Rowan sent an update yesterday (Tuesday). Some excerpts below give a sense of what life is like in the capital after the quake.
The building I live in is fairly well made and I haven’t seen any damage at all and last night (Monday night) I slept at home, unlike a lot of people still camped out and also people in open areas sleeping in cars. A lot of the newish buildings seem fine and I, and at least one ‘expert’ on the BBC, are surprised at how many buildings didn’t fall down. I’d read predictions of the effect of a major earthquake on Kathmandu which estimated tens to hundreds of thousands of dead and injured but it’s been much less, thankfully. The difficulty is going to be getting to thousands of demolished villages in the rugged hills. In Kathmandu it’s easy to help people.
Yesterday I visited some Nepali friends and then went to the church I attend. There were a few people camped outside it under tarps and I helped carry some possessions and furniture to the church of some people who live nearby in a building that is so cracked it’s unsafe. The second floor of the church is unfinished and open and now looks like a second hand furniture store – or a disorganised Vinnies!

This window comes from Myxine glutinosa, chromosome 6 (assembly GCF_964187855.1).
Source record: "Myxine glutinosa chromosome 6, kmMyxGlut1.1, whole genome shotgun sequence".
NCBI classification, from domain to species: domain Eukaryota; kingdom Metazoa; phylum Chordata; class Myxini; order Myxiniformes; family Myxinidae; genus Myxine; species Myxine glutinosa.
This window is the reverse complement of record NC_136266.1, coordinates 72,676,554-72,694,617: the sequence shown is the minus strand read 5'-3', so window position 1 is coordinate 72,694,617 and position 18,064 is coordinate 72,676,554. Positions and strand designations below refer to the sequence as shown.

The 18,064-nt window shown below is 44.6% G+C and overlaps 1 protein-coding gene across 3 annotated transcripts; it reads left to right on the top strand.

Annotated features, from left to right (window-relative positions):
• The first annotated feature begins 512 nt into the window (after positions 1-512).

I then went to a guy’s house some distance away to help him and his father retrieve their family’s stuff. They are staying at the church as their house is demolished. We spent a few hours digging through rubble with our hands and a small hoe trying to retrieve their gas bottle (which we could faintly smell leaking from underneath debris below us, and stove, a quilt and some clothing. A LOT of effort for not very much.
You could pray for the rescue efforts in the hard to reach villages in the rugged hills – what Australians would call mountains – and mountainous areas. Also that things would settle down in Kathmandu so that life will return to some kind of normality and that we will be able to buy food etc again.